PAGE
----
Solomon Spring died under different circumstances. Spring was discovered in a pool of blood inside his residence, and though homicide detectives had been called, according to the lawsuit, staff at The Tradition did not tell investigators about the four prior deaths and burglaries. 

Maintenance tools were found in Spring's bathroom at the time of his death, but there was no record of an order for maintenance, the court records show. 

Those who died at The Tradition: 

  • Joyce Abramowitz, 82, on July 20, 2016
  • Juanita Purdy, 83, on July 31, 2016 
  • Leah Corken, 83, on Aug. 19, 2016
  • Margaret White, 87, on Aug. 28, 2016 
  • Solomon Spring, 89, on Oct. 2, 2016
  • Norma French, 85, on Oct. 8, 2016
  • Glenna Day, 87, on Oct. 15, 2016
  • Doris Gleason, 92, on Oct. 30, 2016
Credit: Dallas County lawsuit
Lawsuits filed against The Tradition detail the timeline of deaths linked to suspected serial killer Billy Chemirmir at the upscale senior living facility.

String of burglaries

In the months before the sudden deaths, staff at The Tradition knew about seven instances of criminal activity, the lawsuit claims.

Two of the women believed to have been killed by Chemirmir reported burglaries before their deaths, police records show. 

In November 2015, three female residents reported their storage units had been burglarized. More than $7,000 worth of property was stolen from the units, including the belongings of Glenna Day, who was found dead on Oct. 15, 2016.

There were several other burglary cases. An 80-year-old resident reported $2,650 worth of jewelry stolen from her closet.

Joyce Abramowitz reported in April 2016 that her apartment had been burglarized and thousands of dollars worth of jewelry was stolen from a box in her closet.

And a vehicle was reported stolen from the parking garage, which is where Chemirmir is believed to have accessed the residences, the court records show.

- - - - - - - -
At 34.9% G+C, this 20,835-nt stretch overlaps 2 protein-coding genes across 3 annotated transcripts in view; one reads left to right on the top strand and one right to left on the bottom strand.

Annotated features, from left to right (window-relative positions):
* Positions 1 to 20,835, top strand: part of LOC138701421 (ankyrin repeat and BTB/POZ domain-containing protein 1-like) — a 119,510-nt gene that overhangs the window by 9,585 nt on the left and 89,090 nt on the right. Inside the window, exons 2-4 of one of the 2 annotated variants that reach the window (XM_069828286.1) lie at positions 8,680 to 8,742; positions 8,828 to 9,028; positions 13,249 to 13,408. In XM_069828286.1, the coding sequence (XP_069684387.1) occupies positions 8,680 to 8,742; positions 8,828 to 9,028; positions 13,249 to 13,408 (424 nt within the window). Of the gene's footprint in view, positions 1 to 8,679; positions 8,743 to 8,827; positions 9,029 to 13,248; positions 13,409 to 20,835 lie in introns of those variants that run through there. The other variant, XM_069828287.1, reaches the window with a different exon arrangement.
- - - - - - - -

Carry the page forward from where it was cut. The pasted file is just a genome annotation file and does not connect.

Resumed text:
When the families did report their loved ones' belongings were missing after the deaths, staff at The Tradition blamed paramedics, prompting internal investigations, the suit says. 

'Hollow assurances'

Staff at The Tradition offered "hollow assurances of safety and security" and hid that there were suspicious circumstances around the deaths of residents, the lawsuits say. 

Even when relatives told the staff that valuables had been taken and their loved ones' deaths appeared strange, The Tradition employees assured the families that nothing was amiss. 

In one case, a relative pointed out that her mother could not have died "peacefully in her sleep" Saturday night as she had been told, because the Sunday paper and a full cup of tea indicated the woman had woken up at some point the day she was found dead. 

In another case, a woman reported that her mother's wedding ring was missing and that her mother's body was in a strange position. 

"That's how old people fall when they die," the daughter of Leah Corken was told, according to the lawsuit.  

“No one was told the whole truth about what was happening," said Crawford, an attorney representing the families. 

The attorney said he believes if The Tradition staff had been honest about what was going on, police would have been investigating Chemirmir for the string of murders sooner. 

Some of the deaths could've been prevented, he said. 

Chemirmir has been indicted in the deaths of:

  • Phyllis Payne, 91, on May 14, 2016
  • Phoebe Perry, 94, on June 5, 2016
  • Norma French, 85, on Oct. 8, 2016
  • Doris Gleason, 92, on Oct. 29, 2016
  • Minnie Campbell, 83, on Oct. 31, 2017
  • Carolyn MacPhee, 81, on Dec. 31, 2017
  • Rosemary Curtis, 76, on Jan. 17, 2018 
  • Mary Brooks on Jan. 31, 2018
  • Martha Williams, 80, on March 4, 2018
  • Miriam Nelson, 81, on March 9, 2018
  • Ann Conklin, 82, on March 18, 2018
  • Lu Thi Harris, 81, on March 20, 2018